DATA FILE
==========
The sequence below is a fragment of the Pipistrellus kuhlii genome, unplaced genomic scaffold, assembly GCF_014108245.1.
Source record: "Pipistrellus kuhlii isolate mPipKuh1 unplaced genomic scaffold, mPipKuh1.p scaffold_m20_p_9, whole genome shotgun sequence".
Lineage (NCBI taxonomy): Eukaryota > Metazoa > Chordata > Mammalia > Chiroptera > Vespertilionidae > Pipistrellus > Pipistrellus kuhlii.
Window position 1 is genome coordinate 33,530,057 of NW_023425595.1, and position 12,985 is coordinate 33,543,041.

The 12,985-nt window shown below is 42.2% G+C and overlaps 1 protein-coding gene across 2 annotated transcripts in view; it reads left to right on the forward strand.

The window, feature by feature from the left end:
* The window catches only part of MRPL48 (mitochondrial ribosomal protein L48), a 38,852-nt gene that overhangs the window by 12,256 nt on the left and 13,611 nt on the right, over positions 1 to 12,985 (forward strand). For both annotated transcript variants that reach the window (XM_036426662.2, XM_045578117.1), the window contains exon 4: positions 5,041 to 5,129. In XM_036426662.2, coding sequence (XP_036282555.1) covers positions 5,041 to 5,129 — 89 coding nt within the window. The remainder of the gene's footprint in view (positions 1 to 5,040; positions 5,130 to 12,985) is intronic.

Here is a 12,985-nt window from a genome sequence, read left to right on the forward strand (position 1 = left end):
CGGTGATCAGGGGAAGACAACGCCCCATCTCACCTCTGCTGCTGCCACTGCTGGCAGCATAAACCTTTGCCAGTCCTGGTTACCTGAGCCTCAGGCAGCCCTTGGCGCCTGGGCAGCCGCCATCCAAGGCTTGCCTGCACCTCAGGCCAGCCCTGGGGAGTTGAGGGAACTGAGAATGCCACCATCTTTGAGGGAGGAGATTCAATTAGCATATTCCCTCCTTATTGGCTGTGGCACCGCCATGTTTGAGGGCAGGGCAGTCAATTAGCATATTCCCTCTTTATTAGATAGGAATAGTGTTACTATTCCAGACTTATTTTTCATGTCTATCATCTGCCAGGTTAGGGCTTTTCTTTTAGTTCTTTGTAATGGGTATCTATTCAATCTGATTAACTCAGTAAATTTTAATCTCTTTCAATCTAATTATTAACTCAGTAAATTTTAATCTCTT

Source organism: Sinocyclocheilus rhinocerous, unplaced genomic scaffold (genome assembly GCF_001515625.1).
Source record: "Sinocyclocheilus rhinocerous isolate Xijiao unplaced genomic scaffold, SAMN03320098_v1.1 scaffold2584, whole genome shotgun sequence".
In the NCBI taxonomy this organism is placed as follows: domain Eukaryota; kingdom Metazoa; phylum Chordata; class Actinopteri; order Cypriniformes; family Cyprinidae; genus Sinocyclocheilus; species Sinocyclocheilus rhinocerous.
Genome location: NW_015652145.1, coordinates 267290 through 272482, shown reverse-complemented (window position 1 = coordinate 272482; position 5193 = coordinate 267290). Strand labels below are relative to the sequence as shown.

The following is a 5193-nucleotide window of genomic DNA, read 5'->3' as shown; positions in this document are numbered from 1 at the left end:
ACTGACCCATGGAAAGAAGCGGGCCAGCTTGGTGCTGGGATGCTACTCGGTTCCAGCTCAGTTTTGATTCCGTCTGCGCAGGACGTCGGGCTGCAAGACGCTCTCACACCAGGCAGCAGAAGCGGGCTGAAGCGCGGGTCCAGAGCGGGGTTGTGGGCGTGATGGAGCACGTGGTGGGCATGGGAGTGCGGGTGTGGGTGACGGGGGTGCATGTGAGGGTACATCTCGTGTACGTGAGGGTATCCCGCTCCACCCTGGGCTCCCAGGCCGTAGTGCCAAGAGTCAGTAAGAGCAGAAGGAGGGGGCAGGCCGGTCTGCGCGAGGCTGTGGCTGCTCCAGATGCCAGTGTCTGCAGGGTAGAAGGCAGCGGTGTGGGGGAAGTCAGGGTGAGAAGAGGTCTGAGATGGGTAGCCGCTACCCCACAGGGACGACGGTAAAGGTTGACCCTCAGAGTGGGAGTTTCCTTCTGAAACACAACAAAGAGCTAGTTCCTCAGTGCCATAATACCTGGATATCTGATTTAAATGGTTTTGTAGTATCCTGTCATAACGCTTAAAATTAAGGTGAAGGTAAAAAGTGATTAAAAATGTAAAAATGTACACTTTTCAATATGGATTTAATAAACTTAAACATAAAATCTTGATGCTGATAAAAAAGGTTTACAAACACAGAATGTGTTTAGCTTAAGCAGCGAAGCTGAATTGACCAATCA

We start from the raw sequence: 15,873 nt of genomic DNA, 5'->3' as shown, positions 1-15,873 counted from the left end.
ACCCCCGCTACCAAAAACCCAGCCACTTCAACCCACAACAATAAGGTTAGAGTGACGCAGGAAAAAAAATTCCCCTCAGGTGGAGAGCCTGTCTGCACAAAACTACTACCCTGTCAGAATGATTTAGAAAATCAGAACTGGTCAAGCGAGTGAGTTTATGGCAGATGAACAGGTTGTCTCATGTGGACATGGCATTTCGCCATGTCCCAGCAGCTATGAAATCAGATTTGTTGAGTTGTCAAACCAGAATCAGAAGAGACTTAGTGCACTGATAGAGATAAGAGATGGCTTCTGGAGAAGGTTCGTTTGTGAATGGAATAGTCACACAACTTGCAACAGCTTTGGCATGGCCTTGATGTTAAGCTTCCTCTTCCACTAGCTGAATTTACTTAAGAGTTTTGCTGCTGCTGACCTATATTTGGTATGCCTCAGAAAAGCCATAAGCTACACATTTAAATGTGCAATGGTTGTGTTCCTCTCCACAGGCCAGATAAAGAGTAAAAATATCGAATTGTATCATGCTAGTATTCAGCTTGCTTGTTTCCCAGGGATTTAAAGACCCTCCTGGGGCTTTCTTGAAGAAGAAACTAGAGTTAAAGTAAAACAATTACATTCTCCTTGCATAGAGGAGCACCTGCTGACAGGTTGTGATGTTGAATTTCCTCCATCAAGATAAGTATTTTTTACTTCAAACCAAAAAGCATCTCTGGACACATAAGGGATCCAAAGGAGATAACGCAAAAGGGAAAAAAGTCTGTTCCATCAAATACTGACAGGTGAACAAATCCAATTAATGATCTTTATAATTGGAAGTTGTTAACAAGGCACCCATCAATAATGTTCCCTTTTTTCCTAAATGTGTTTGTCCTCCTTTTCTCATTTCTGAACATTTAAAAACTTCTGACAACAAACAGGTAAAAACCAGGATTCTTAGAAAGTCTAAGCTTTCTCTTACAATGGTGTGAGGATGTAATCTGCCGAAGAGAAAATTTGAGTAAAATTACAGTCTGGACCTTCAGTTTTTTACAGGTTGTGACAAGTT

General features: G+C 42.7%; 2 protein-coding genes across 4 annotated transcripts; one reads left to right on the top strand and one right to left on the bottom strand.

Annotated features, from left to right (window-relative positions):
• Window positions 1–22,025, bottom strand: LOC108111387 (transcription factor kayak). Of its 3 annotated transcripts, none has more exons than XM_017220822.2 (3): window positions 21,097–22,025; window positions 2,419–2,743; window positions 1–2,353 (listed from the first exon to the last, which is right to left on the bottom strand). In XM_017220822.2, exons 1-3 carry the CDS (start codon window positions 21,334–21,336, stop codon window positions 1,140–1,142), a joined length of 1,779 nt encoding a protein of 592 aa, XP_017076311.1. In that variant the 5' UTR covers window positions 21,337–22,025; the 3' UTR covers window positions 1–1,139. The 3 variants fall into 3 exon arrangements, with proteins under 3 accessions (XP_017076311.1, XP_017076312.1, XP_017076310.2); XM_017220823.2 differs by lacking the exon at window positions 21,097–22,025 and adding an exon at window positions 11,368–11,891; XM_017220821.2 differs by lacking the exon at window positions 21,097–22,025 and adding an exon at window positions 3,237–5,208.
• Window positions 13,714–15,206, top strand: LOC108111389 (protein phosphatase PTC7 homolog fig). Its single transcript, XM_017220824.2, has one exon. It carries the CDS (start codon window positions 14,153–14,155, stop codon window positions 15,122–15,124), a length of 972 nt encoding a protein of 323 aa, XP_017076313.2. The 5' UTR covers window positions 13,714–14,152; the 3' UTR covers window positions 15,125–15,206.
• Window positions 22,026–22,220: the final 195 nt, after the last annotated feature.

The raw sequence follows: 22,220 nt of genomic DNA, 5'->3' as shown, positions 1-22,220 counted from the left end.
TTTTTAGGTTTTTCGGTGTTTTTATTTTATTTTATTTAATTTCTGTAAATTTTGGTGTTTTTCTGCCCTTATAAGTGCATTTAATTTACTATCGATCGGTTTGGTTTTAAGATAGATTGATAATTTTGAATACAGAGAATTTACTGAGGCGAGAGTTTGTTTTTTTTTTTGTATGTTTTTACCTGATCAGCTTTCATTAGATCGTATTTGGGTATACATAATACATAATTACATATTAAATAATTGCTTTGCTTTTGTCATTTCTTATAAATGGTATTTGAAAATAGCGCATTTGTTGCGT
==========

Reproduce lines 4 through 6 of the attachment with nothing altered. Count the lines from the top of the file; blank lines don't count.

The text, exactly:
Window position 1 is genome coordinate 33,530,057 of NW_023425595.1, and position 12,985 is coordinate 33,543,041.

The 12,985-nt window shown below is 42.2% G+C and overlaps 1 protein-coding gene across 2 annotated transcripts in view; it reads left to right on the forward strand.

The window, feature by feature from the left end: